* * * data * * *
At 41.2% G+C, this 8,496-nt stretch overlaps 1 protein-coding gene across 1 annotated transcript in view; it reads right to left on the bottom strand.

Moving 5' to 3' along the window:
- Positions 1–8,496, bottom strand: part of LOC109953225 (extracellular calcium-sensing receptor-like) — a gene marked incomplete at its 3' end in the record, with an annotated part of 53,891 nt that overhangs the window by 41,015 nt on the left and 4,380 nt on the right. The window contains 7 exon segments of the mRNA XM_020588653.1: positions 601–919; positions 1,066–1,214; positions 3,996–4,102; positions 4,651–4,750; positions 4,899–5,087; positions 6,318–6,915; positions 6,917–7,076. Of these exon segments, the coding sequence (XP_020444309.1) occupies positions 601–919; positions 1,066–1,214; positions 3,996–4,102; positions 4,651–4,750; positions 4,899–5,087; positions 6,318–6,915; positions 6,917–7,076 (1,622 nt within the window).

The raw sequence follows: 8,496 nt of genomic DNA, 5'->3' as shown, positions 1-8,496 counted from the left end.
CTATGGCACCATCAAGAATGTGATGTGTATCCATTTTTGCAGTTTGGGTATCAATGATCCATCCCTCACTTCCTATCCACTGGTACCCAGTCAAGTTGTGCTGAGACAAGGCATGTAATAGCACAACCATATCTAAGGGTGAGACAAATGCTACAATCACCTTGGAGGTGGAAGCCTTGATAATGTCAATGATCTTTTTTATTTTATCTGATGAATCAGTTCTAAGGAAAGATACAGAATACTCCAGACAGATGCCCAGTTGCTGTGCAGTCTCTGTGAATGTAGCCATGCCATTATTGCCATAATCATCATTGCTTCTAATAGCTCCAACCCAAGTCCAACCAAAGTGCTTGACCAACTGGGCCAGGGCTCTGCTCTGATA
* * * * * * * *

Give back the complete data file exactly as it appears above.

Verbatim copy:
At 41.2% G+C, this 8,496-nt stretch overlaps 1 protein-coding gene across 1 annotated transcript in view; it reads right to left on the bottom strand.

Moving 5' to 3' along the window:
- Positions 1–8,496, bottom strand: part of LOC109953225 (extracellular calcium-sensing receptor-like) — a gene marked incomplete at its 3' end in the record, with an annotated part of 53,891 nt that overhangs the window by 41,015 nt on the left and 4,380 nt on the right. The window contains 7 exon segments of the mRNA XM_020588653.1: positions 601–919; positions 1,066–1,214; positions 3,996–4,102; positions 4,651–4,750; positions 4,899–5,087; positions 6,318–6,915; positions 6,917–7,076. Of these exon segments, the coding sequence (XP_020444309.1) occupies positions 601–919; positions 1,066–1,214; positions 3,996–4,102; positions 4,651–4,750; positions 4,899–5,087; positions 6,318–6,915; positions 6,917–7,076 (1,622 nt within the window).

The raw sequence follows: 8,496 nt of genomic DNA, 5'->3' as shown, positions 1-8,496 counted from the left end.
CTATGGCACCATCAAGAATGTGATGTGTATCCATTTTTGCAGTTTGGGTATCAATGATCCATCCCTCACTTCCTATCCACTGGTACCCAGTCAAGTTGTGCTGAGACAAGGCATGTAATAGCACAACCATATCTAAGGGTGAGACAAATGCTACAATCACCTTGGAGGTGGAAGCCTTGATAATGTCAATGATCTTTTTTATTTTATCTGATGAATCAGTTCTAAGGAAAGATACAGAATACTCCAGACAGATGCCCAGTTGCTGTGCAGTCTCTGTGAATGTAGCCATGCCATTATTGCCATAATCATCATTGCTTCTAATAGCTCCAACCCAAGTCCAACCAAAGTGCTTGACCAACTGGGCCAGGGCTCTGCTCTGATA